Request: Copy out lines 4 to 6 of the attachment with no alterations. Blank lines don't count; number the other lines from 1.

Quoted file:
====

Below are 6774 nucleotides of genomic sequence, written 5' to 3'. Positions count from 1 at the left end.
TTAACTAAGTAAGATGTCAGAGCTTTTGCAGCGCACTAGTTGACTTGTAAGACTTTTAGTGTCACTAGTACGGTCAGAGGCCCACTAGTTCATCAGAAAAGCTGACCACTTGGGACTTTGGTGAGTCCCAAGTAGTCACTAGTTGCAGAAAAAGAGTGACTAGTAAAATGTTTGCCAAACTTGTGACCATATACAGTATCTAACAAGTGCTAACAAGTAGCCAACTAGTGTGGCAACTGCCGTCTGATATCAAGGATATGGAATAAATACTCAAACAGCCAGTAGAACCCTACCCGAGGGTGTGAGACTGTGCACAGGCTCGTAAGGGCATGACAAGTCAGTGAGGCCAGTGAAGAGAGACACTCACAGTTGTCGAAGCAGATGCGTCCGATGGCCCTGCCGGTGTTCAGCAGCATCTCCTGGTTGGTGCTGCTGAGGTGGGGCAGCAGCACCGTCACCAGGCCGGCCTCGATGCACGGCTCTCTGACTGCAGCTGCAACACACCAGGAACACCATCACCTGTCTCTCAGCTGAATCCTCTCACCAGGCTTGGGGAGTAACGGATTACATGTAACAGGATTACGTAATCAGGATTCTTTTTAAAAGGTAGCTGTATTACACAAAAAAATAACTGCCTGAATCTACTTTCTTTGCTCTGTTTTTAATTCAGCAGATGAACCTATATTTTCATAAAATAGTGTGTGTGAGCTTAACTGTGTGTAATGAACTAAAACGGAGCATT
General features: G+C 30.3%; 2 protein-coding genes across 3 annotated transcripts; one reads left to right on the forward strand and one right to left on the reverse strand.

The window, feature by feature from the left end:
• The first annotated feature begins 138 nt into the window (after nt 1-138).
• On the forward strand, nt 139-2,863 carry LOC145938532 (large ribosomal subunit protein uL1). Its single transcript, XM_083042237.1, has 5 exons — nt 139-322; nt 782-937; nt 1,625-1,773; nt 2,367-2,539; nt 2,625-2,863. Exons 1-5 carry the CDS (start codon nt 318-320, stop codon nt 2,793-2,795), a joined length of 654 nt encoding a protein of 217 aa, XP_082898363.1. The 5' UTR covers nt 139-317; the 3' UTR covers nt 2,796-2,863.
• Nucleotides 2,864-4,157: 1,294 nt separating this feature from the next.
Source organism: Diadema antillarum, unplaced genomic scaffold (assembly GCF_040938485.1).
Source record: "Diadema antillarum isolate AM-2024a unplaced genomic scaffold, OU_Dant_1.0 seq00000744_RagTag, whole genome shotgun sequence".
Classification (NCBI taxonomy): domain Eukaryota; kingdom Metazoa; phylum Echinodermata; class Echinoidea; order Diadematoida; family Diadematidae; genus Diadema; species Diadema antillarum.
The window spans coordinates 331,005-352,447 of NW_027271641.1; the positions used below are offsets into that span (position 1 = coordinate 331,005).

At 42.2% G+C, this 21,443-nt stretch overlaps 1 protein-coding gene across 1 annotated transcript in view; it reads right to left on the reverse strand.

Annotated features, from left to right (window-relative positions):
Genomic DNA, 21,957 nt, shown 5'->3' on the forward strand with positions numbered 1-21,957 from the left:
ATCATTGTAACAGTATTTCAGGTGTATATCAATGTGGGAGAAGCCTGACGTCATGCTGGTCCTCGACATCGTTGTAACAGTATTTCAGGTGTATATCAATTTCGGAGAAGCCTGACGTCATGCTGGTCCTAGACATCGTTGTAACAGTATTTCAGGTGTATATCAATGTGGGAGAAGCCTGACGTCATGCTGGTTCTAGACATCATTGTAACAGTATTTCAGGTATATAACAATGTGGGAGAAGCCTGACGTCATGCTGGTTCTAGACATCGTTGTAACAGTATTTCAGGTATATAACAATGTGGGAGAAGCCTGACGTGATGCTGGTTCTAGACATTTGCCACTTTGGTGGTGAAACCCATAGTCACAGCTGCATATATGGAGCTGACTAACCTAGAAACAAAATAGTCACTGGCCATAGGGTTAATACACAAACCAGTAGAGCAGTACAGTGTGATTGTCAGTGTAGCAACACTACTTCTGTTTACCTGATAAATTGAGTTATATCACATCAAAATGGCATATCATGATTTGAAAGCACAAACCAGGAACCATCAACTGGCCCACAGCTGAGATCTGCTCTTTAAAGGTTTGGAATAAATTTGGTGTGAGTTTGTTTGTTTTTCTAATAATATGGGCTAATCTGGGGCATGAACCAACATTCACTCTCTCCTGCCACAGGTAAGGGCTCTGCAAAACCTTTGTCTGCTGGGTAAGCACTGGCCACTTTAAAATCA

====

The window, feature by feature from the left end:
• The first annotated feature begins 138 nt into the window (after nt 1-138).
• On the forward strand, nt 139-2,863 carry LOC145938532 (large ribosomal subunit protein uL1). Its single transcript, XM_083042237.1, has 5 exons — nt 139-322; nt 782-937; nt 1,625-1,773; nt 2,367-2,539; nt 2,625-2,863. Exons 1-5 carry the CDS (start codon nt 318-320, stop codon nt 2,793-2,795), a joined length of 654 nt encoding a protein of 217 aa, XP_082898363.1. The 5' UTR covers nt 139-317; the 3' UTR covers nt 2,796-2,863.